Quality of the raw materials

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Virgin PET had an intrinsic viscosity of 0.78 dl/g and was crystallized and solid state-polycondensed (upgraded) by the chemical manufacturer. PET reground flakes came from an unknown PET source. The flakes consisted of 100% PET before the reground bottle flakes went through a separation and clean-up process. The flakes were not regranulated since this step involves separate machinery and would add to the cost of the reground polymer material. The intrinsic viscosity was 0.03 to 0.05 dl/g lower compared to that of virgin PET. Such difference is negligible. Only extreme variation in viscosities of melt-layers can lead to processing problems. The size of flakes was in general between 9 and 49 mm2.

Figure 3. Bottle shape and the thickness of layers.

The trial processing

For the trial approach, a NISSEIASB-250 T-Series machine (multilayer type) was used. The processing parameters, as chosen, were within standard set-ups. The bottle shape for these trials and its layer distributionare shown in Figure 3.

Trial results

The manufactured bottles were of a high quality. When supplied with a clean regrind, the transparency was similar to that of comparable monolayer bottles. Physical and mechanical properties of the multilayer bottles were the same as the monolayer types (creep under CO2 pressure, top-load, impact strength). Standard treatment like drop testing and bottle squeezing did not result in delamination ofthe layer structure. In conclusion, all trial results indicated that multilayer bottles had comparable properties to those having monolayer structures.

COST SAVINGS

The cost saving in PET bottle production by co-injection technology, using an inexpensive polymer layer, is about 20% as calculated in Table 1. The calculation includes a higher investment cost of machinery for the co-injection technology as compared to the monolayer bottle production which employs less expensive monolayer machinery.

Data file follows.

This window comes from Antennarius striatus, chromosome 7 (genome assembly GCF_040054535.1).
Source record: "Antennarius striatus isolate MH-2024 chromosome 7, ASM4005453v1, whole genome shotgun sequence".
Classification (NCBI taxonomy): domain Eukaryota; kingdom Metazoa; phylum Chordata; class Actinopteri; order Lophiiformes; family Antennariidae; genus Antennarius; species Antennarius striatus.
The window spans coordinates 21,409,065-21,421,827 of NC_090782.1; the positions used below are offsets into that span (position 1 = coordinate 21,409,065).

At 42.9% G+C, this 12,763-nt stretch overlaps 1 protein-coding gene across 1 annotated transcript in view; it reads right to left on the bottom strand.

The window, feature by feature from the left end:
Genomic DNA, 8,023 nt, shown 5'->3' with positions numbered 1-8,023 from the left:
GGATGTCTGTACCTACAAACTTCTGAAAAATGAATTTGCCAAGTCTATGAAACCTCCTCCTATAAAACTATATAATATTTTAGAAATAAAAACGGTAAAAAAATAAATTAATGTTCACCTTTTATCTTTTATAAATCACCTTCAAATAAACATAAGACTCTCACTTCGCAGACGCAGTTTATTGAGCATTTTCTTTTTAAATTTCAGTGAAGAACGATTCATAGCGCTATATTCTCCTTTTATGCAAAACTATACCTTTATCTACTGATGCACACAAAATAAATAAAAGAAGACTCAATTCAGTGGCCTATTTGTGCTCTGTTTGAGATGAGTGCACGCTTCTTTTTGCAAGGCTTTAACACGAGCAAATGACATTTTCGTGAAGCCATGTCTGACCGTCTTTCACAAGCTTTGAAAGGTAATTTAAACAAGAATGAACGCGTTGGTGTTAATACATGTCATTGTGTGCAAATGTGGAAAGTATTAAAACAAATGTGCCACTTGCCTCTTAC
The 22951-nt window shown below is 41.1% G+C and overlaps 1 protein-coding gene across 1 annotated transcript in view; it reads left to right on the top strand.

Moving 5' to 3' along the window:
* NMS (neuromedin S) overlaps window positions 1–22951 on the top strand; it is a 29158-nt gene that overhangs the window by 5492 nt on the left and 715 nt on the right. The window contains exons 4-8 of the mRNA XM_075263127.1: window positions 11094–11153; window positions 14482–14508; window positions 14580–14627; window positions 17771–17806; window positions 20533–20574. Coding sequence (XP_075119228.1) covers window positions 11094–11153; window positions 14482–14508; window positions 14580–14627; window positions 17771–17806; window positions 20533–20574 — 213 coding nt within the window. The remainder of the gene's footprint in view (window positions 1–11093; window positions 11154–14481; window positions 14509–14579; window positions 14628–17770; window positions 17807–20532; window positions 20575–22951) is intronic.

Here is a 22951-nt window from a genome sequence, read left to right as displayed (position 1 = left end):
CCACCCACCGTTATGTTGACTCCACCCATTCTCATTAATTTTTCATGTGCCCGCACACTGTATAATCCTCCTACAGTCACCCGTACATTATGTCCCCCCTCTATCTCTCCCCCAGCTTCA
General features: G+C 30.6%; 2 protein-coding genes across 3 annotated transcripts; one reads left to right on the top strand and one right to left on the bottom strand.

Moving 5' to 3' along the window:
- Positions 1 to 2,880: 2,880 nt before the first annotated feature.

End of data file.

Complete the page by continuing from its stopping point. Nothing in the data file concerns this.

CONTAMINATION ASPECTS

Several aspects regarding potential contamination of the middle layer made from the post-consumer PET bottle flakes, are discussed below.

Bacteriological contamination

The majority of micro-organisms found on PET bottle surfaces is washed away during the cleaning process of the post-consumer reground PET flakes. The remaining minor amounts do not survive the drying and processing temperature in the injection molding unit, which reaches 180 and 270oC, respectively.

Contamination by foreign substances

There is a possibility that PET bottles are used for storage of substances which can cause danger to human health. Analysis was conducted, using health-endangering substances, to evaluate the effect of PET surfaces exposure. The migration and leaching of these substances were examined. It was found that, even

Table 1

Manufacturing cost comparison of PET/PET-regrind bottles

Table 1

Manufacturing cost comparison of PET/PET-regrind bottles

Container: round bottle, free-standing Material: PET/regrind Content: 1000 ml

Equipment/operation

Output

(g)

Price per bottle (DM)

NISSEI ASB-650 N PET 8 cavities (monolayer)

1,371

Virgin-injection-stretch-blow PET 3.20

35

0.1767

NISSEI ASB-650 NT 8 cavities (multilayer)

1,371

Regrind PET (bottle flakes) 1.30

35

0.1435-0.1501

Machinery type

NISSEI ASB

Unit DM/h

650 N (monolayer M/C)

650 NT (multilayer M/C)

650 NT (multilayer M/C)

1. Equipment cost amortization

48.57 100%

62.17 60%

70% PET-regrind

2. Interest 8% p.a.

PET-regrind

30% virgin PET

3. Energy consumption 0.15 DM/kWh (main equipment)

11.55

12.30 40%

4. Energy consumption 0.15 DM/kWh (auxiliary equipment)

3.75

3.75 virgin PET

5. Rent for space 8 DM/m2 per month: 500 h

0.28

0.35

6. Labour (1/3 operator) 33 DM/h

11.00

11.00

7. Maintenance 20% of machine price

9.71

12.43

8. Entire cost per hour

88.75

106.97

106.97

9. Cost and output per hour (production cost) = DM/PC

0.0647

0.0780

0.0780

10. Total resin cost including scrap = DM/PC

0.112

0.0721

0.0655

with strong toxic substances, like pesticides, the migration into PET surfaces is extremely low and furthermore, the re-migration rate (possible leaching of substances) is so low (a small fraction of the migration rate) that the values were well below the average daily intake specified by FDA.

Furthermore, the PET flakes are exposed to a melting temperature in the injection barrel which would degrade most organic substances in the middle layer. In a new multilayer PET bottle, this middle layer is shielded by layers made of virgin PET. The contents of the bottle (food) are therefore separated by a layer of virgin PET from the middle layer.

In the case of inorganic toxic substances which might have migrated into the PET surfaces in the ppb-range and furthermore survived the processing temperatures, these extremely small fractions will be diluted with the melt cake in the injection barrel and hot runner system.

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